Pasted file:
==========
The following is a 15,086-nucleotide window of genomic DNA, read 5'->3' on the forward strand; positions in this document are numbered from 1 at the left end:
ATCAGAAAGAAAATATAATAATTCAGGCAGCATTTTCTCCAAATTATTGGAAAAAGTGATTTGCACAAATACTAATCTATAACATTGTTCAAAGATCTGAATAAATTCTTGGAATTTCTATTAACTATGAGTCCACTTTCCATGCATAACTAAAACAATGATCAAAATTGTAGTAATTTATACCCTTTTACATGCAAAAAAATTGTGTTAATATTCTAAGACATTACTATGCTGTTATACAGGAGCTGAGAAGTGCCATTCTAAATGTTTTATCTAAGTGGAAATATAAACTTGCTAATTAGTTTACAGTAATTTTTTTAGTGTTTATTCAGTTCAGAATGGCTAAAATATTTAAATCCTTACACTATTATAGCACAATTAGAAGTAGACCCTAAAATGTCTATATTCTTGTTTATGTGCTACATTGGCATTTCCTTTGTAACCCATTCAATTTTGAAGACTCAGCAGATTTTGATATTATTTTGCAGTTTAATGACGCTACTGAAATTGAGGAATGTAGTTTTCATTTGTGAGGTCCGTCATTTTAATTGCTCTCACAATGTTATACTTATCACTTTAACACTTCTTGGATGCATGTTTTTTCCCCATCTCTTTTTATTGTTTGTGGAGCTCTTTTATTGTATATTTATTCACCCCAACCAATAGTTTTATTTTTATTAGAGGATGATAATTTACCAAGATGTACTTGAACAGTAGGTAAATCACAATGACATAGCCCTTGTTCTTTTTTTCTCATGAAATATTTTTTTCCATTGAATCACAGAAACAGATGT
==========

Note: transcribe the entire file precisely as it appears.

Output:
The following is a 15,086-nucleotide window of genomic DNA, read 5'->3' on the forward strand; positions in this document are numbered from 1 at the left end:
ATCAGAAAGAAAATATAATAATTCAGGCAGCATTTTCTCCAAATTATTGGAAAAAGTGATTTGCACAAATACTAATCTATAACATTGTTCAAAGATCTGAATAAATTCTTGGAATTTCTATTAACTATGAGTCCACTTTCCATGCATAACTAAAACAATGATCAAAATTGTAGTAATTTATACCCTTTTACATGCAAAAAAATTGTGTTAATATTCTAAGACATTACTATGCTGTTATACAGGAGCTGAGAAGTGCCATTCTAAATGTTTTATCTAAGTGGAAATATAAACTTGCTAATTAGTTTACAGTAATTTTTTTAGTGTTTATTCAGTTCAGAATGGCTAAAATATTTAAATCCTTACACTATTATAGCACAATTAGAAGTAGACCCTAAAATGTCTATATTCTTGTTTATGTGCTACATTGGCATTTCCTTTGTAACCCATTCAATTTTGAAGACTCAGCAGATTTTGATATTATTTTGCAGTTTAATGACGCTACTGAAATTGAGGAATGTAGTTTTCATTTGTGAGGTCCGTCATTTTAATTGCTCTCACAATGTTATACTTATCACTTTAACACTTCTTGGATGCATGTTTTTTCCCCATCTCTTTTTATTGTTTGTGGAGCTCTTTTATTGTATATTTATTCACCCCAACCAATAGTTTTATTTTTATTAGAGGATGATAATTTACCAAGATGTACTTGAACAGTAGGTAAATCACAATGACATAGCCCTTGTTCTTTTTTTCTCATGAAATATTTTTTTCCATTGAATCACAGAAACAGATGT